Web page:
You are applying for funding to produce a show in the Issues in American Music concert series. Working in a small group (your GSI will assign this), identify a contemporary socio-political issue that you feel requires action and design an event that explores this issue through music. Select three artists (solo or ensembles) that speak to your theme to perform in the concert.

Your concert and proposal will be evaluated on quality, thoughtfulness, and originality. Your show should educate the audience on the issue, offer possible interventions, and help spur listeners to action. Think also about how the concert itself can be an act of protest or civil disobedience versus simply presenting “political” content. How can choices in format, venue, audience-performer engagement, and other dynamics further a particular political goal? What are the various ways an artist, piece, or space can be radical? Remember that music can be political not only in textual references but in how, where, and by whom it is performed.

Grant proposals should follow this outline (in this order) and include subheadings:

  • Title. Give your concert a title that colorfully illuminates your theme and will attract audiences.
  • Theme (one paragraph). State your socio-political issue, describe how your series will help listeners better understand it, and detail its importance to discussions of race, politics, and/or music in the U.S. In this paragraph, you should be making an argument for why your concert should be funded: its socio-political importance, its relevance to the Issues in American Music series, its appeal to audience, and what you hope it will do in terms of intervening in your issue.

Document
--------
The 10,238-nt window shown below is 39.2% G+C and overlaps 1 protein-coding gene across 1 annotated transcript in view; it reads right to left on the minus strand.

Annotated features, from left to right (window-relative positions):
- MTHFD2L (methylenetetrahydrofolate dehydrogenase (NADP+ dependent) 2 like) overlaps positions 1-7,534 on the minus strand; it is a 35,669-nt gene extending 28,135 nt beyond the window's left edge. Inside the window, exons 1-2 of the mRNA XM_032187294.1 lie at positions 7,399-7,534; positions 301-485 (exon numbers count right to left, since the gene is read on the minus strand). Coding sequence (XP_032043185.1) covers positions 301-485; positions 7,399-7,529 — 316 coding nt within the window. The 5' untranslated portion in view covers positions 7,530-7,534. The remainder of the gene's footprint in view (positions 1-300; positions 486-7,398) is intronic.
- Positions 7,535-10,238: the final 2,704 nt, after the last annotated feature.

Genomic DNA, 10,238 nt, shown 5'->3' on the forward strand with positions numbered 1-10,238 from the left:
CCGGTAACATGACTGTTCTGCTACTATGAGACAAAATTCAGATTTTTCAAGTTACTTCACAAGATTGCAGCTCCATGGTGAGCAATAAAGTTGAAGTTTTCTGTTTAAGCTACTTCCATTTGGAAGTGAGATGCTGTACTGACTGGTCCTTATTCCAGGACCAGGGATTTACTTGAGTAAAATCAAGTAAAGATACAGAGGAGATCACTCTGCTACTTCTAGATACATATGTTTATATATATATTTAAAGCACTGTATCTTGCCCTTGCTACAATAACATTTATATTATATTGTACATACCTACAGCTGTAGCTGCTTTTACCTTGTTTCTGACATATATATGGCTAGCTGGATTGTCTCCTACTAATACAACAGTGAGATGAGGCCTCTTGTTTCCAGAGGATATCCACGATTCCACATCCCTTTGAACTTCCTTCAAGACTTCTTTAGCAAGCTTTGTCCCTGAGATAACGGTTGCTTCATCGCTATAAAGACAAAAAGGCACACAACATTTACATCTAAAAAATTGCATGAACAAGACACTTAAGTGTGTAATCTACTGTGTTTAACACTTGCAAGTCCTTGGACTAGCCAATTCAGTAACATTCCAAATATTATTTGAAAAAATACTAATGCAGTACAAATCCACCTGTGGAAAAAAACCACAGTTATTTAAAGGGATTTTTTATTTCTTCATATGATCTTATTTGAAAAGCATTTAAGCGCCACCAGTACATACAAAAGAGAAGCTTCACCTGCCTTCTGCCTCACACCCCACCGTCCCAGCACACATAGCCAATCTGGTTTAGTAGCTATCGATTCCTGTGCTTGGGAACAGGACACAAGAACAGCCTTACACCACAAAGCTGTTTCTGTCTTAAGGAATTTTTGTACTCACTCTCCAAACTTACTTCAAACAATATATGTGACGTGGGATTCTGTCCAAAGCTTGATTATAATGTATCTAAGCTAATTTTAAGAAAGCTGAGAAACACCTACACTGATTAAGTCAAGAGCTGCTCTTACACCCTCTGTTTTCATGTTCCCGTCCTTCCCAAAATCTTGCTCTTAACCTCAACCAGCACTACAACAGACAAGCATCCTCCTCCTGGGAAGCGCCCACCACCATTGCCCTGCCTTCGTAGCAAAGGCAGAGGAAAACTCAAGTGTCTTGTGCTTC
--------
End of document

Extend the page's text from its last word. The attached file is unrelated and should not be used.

• Audience (one paragraph). Who is your target audience for this show? Why? How will you get word to this audience and work to get them to your show?
  • Venue (one paragraph). Where will your event be held? Why is this venue important to your show?
  • Artists (one paragraph each). List each of the three artists you will include in your concert and give basic information on the musician/group (who, style or styles they play, from where, instrumentation, or any other important features) and how they relate to and illustrate your concert theme. BE SPECIFIC about what and how audiences will learn about your theme through the music or broader performance of your artists. Also, include a print citation or weblink (NOT wikipedia) for each artist so the grant committee can learn more about them. NOTE: There are no era or geographical limitations. Artists can be dead or alive, from different time periods than each other, or from outside of the U.S., as long as they best exemplify your theme. You can choose genres we studied or not, although you can only include up to two artists we discussed in class.
  • Publicity. Create a piece of marketing for the show. Publicity can be a poster, video, social media ad, proposed live publicity action, or anything else you can dream up. Include a draft of this marketing piece as an addendum to your proposal (this should be in addition to the three pages).

Rubric (105 points total):

Articulation of issue and how the concert intervenes [20]

Audience, venue, and artist selection that supports theme [30]

Creativity in approach to issue and concert design [20]

Quality and appropriateness of marketing piece [15]

Well-written proposal free of spelling and grammatical errors [10]

Concise and informative presentation [10]

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